If the 1 million gallons per day of water treated by Rocky Branch isn’t reused for irrigation, it will be discharged into Barber Creek. Given the existence of the drought and that the county has promised to produce a very high quality water, discharge into the creek could be a plus–if everything works as planned.

On June 24, Hatcher from the Utility Department appeared before the BOC and indicated that the Review Team had met and selected three bidders from among the eight submitted. The meeting of the Review Team was not public.

The BOC authorized the Review Team to interview representatives from Southern Champion, P.F. Moon and Company and Crowder Construction Company. None of the firms has been further identified. Hatcher told the BOC on June 24 all had Georgia offices.

On July 27 I sent an e-mail message to Alan Theriault, county administrative officer, telling him I was "interested in reviewing bids for the construction of the Rocky Branch upgrade" and asked him to "advise me on the status of the review and what is available to the public for review at this time?"

Theriault told me after the BOC meeting on Tuesday of this week that he would have materials for me to review on Friday.

On Friday, Theriault gave me a copy of the July 28 report by Thomas to Davis, a summary evaluation sheet, and copies of e-mail correspondence among the member of the Review Team.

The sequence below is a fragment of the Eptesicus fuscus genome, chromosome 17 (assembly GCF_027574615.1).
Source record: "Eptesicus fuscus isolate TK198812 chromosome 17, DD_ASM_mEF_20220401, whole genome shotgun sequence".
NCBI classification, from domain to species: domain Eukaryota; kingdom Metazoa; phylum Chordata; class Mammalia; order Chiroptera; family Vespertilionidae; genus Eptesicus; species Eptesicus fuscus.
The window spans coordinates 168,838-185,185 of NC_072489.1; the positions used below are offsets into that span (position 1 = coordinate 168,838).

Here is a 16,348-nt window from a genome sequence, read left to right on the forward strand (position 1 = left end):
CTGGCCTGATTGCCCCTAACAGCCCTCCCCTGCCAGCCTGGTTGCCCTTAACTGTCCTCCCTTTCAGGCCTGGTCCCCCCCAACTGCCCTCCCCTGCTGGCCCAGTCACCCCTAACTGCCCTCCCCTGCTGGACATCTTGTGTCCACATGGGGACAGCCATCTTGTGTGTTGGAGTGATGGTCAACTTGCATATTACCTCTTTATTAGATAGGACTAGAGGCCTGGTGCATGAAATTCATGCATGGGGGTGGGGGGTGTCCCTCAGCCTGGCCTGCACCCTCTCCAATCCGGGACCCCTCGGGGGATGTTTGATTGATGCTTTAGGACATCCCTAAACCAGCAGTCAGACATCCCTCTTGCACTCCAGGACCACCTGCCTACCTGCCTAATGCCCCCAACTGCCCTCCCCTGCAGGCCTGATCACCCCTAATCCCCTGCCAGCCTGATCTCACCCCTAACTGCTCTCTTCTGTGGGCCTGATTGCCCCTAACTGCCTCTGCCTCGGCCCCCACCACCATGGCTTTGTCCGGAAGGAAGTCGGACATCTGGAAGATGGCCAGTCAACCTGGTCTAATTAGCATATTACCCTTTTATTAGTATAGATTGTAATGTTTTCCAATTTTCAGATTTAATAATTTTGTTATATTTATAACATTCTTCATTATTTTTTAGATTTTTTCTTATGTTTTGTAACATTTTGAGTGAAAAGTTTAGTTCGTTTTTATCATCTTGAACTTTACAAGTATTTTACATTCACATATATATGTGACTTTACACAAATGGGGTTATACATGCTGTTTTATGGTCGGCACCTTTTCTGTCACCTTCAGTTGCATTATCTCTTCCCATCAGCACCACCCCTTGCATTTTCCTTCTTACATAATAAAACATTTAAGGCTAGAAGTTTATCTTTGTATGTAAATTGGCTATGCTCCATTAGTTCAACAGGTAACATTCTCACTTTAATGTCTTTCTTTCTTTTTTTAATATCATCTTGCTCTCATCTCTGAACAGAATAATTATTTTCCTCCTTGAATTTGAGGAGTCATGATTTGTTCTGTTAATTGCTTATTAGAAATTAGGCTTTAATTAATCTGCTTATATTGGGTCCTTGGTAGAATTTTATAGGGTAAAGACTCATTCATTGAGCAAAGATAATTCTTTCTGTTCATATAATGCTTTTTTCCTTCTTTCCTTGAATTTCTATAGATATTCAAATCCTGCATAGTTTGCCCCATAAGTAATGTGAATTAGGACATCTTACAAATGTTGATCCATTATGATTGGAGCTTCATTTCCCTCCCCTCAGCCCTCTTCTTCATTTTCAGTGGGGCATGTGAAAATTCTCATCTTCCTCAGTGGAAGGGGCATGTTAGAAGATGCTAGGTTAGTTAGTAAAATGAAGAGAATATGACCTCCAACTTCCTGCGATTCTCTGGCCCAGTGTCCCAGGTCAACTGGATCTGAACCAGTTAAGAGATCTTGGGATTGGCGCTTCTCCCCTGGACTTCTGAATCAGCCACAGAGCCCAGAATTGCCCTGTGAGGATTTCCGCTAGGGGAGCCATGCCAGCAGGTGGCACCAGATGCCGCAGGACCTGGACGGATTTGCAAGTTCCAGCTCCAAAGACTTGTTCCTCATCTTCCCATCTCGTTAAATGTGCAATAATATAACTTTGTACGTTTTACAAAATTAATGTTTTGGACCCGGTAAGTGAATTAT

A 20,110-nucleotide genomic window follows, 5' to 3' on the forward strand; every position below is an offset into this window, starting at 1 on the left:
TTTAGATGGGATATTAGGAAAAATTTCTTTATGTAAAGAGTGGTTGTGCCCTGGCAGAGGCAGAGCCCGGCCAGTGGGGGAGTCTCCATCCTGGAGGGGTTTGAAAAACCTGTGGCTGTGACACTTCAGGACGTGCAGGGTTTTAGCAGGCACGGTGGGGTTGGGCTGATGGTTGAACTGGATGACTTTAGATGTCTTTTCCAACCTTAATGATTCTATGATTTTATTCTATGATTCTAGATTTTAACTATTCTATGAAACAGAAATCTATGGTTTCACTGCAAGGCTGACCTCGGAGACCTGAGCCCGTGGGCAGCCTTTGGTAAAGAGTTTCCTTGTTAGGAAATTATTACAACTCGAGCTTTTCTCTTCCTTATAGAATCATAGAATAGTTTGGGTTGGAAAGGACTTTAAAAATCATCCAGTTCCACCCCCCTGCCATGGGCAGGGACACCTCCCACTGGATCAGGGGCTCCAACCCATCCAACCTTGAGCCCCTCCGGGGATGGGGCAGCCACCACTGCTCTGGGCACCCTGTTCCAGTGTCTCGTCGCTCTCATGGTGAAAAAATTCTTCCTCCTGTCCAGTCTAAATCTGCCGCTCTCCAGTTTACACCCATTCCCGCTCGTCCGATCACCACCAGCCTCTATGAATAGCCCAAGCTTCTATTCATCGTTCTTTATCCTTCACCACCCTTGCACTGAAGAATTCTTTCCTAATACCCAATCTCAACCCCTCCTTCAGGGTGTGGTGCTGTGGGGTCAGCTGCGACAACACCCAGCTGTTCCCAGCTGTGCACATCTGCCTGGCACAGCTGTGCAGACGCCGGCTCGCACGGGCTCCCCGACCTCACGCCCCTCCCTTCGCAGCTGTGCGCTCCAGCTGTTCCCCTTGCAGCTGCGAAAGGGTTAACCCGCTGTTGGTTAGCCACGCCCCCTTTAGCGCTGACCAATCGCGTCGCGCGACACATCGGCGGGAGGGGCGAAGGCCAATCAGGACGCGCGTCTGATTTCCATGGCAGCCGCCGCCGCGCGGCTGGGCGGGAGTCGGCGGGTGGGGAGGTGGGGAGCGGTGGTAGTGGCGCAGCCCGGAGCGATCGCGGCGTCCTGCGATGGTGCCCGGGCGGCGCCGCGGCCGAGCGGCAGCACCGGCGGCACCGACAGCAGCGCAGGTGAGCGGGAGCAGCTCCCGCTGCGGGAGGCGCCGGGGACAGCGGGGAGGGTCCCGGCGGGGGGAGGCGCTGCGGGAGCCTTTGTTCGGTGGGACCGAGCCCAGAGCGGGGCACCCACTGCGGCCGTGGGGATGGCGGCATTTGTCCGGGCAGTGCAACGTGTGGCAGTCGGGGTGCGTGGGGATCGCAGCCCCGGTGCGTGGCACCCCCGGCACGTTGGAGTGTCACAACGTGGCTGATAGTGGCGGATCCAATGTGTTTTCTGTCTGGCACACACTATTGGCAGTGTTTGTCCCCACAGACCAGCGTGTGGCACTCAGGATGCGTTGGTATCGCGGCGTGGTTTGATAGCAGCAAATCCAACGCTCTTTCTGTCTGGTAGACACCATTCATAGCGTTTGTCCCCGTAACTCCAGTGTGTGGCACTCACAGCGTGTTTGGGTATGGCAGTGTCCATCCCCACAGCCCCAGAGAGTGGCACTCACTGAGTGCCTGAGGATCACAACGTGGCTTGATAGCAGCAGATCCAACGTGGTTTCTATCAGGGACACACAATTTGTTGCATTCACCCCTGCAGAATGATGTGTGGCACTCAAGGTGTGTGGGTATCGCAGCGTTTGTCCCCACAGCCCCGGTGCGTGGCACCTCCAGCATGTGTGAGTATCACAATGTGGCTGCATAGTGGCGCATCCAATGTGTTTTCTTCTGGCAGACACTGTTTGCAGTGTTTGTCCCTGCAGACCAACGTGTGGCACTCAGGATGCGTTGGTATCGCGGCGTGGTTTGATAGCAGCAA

In an e-mail message of July 21 to Sunta, Parker and Beshara, Hatcher said that he and Thomas had contacted other municipalities that used Southern Champion and P.F. Moon.

Hatcher wrote that "it is clear that both firms are capable of doing the work but the experience of Southern Champion constructing this specific type of wastewater plant is more extensive and recent."

The e-mail further said: "Both the number of plants built and the fact that they have just finished a project for the city of Winder gives them (Southern) an advantage in determining the best possible price which is our second criterion."

Hatcher said that Moon has "not built a plant similar to that which has been proposed."